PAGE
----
Worming

As part of our Horse Health Programme (HHP), we are keen to protect your horse against worms. This includes more than just providing free wormers – the best way to keep horses safe, now and in the future, is to practice 'targeted worming'. We explain what this means, why it is important, and how to provide safe, effective worm control year-­round.

If you need more information, just contact your local Horse Health Programme practice for expert advice. We can provide best practice, up-to­‐date recommendations on any aspect of parasite control.

Targeted worming

If you worm all your horses routinely you will be:

  • Worming horses unnecessarily
  • Encouraging development of resistance in worms
    • Exposure to wormers selects for worms that are resistant to the chemicals used
    • By avoiding routine use of wormers, we will retain a controlled worm population that is a mixture of resistant and non‐resistant strains; this is ultimately safer for horses than promoting selection of resistant worms
    • Resistance is already a serious problem worldwide.

Instead of routine worming, we recommend evidence-based worming, including:

  • Faecal worm egg counts (FWECs) 4 times/year*
    • These detect eggs of strongyle-­‐type worms (large redworms, small redworms, and roundworms) but not tapeworms
  • Horses that have egg counts of >200 eggs/gram of faeces are shedding substantial numbers of eggs onto the pasture, thereby increasing the infected pasture larval burden; it is these horses that we need to target when worming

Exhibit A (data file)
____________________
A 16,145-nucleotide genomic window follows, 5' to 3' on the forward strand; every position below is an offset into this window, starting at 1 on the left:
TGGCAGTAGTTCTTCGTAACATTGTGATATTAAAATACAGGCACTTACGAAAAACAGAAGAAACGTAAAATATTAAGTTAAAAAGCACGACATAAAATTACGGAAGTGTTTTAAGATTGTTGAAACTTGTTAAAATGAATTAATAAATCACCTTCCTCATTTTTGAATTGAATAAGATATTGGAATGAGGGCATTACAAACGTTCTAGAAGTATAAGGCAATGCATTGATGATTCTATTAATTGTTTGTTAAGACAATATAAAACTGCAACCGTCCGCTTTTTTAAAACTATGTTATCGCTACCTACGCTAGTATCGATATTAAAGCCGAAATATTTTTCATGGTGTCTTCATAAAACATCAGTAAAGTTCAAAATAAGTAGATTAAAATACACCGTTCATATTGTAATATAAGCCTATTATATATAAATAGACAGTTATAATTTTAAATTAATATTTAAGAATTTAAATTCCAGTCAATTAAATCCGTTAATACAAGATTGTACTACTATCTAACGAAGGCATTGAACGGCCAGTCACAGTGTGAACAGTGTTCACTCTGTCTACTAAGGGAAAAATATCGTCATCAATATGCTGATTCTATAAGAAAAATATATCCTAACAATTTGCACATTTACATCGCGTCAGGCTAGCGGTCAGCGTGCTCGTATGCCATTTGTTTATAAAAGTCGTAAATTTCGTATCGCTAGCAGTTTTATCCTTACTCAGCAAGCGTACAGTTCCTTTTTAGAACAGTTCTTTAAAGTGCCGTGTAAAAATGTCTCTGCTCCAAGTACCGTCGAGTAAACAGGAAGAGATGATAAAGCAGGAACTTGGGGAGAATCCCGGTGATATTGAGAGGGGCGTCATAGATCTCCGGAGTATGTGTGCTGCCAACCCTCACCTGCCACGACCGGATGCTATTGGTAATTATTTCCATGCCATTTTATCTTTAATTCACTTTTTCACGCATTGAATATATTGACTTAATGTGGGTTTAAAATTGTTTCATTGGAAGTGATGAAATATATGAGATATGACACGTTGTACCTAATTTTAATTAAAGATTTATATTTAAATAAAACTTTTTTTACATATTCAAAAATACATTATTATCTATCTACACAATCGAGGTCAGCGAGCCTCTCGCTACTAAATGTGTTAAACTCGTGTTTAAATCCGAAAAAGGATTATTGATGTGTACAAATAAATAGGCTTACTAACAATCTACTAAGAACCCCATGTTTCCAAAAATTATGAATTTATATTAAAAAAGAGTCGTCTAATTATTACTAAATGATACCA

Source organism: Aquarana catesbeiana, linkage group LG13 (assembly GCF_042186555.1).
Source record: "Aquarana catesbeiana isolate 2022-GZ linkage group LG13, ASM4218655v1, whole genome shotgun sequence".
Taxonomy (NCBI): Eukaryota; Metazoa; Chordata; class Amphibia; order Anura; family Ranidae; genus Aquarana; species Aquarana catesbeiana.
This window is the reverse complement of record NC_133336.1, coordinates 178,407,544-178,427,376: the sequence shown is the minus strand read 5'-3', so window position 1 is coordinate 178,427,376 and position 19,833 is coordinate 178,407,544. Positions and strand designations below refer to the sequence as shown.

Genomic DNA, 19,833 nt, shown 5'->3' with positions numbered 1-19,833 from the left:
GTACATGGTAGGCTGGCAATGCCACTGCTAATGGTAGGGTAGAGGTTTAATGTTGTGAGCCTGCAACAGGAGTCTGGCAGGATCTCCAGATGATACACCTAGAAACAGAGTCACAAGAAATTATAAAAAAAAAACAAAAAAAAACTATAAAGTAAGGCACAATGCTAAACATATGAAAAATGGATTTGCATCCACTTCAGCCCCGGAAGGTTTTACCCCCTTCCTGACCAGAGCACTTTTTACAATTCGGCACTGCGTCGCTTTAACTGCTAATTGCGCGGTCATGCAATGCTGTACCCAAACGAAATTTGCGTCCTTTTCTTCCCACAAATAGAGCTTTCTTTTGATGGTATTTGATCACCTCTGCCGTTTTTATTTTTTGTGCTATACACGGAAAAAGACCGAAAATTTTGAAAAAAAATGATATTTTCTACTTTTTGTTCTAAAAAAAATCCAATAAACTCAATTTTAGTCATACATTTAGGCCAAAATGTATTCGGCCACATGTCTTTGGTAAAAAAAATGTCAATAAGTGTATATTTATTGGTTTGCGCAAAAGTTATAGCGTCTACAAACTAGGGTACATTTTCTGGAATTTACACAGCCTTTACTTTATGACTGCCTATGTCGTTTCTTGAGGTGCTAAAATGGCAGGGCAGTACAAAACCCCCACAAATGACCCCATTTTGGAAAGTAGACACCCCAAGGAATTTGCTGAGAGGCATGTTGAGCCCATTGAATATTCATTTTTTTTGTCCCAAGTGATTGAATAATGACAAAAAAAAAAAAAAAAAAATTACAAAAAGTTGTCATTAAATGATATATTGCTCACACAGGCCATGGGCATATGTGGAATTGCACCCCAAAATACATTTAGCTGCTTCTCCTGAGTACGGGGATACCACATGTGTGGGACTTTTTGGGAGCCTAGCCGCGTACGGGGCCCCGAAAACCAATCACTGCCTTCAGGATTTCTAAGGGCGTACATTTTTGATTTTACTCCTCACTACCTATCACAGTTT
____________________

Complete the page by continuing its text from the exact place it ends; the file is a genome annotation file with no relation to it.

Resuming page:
• Tapeworm saliva test* in autumn
  • In autumn, after the first frost, worming all horses with:
    • Moxidectin/praziquantel* if saliva test is positive
    • Moxidectin* if saliva test is negative
  • At other times, only worming horses with positive FWECs.

*included in your HHP membership.

Important worms in autumn

In autumn, we are primarily concerned about two parasites:

  • Encysted small redworms
  • Tapeworms.

Encysted small redworms

  • The larvae of these dangerous parasites:
    • Burrow into the intestinal wall, forming cysts – currently, we cannot test for this
    • Migrate out of the intestinal wall in the late winter or early spring leading to inflammation, diarrhoea, colic and, in some cases, death
    • Can be killed using a moxidectin-­‐based wormer.

Tapeworms

  • Tapeworms infect only a minority of horses
  • Only horses with a positive tapeworm saliva test should receive treatment (praziquantel).

Important points

For safe and effective worming, follow these tips:

  • Always use the correct wormer
    • Contact your veterinary practice for advice; we supply competitively priced wormers with expert advice about which one to use
    • Do not use moxidectin-­based wormers unless you need to; overuse will encourage resistance and could lead to moxidectin becoming useless against encysted small redworms
  • Know your horse’s weight; give the correct amount of wormer
    • Under-­dosing encourages development of resistance
  • Moxidectin is toxic to pets and fish
    • Dispose of syringes correctly; avoid contamination of watercourses
  • Perform autumn worming after the first frost because:
    • Frost kills bot flies; moxidectin kills bot larvae
    • Worming after the first frost keeps horses bot-­free until the following season.

We provide FWECs as part of the HHP because they form an important part of your horse’s preventative healthcare programme. But even horses with negative FWEC results need worming in the autumn to protect them from disease caused by encysted small redworms and, potentially, tapeworms. If you are unsure about any aspect of your worming programme, contact your veterinary practice for advice.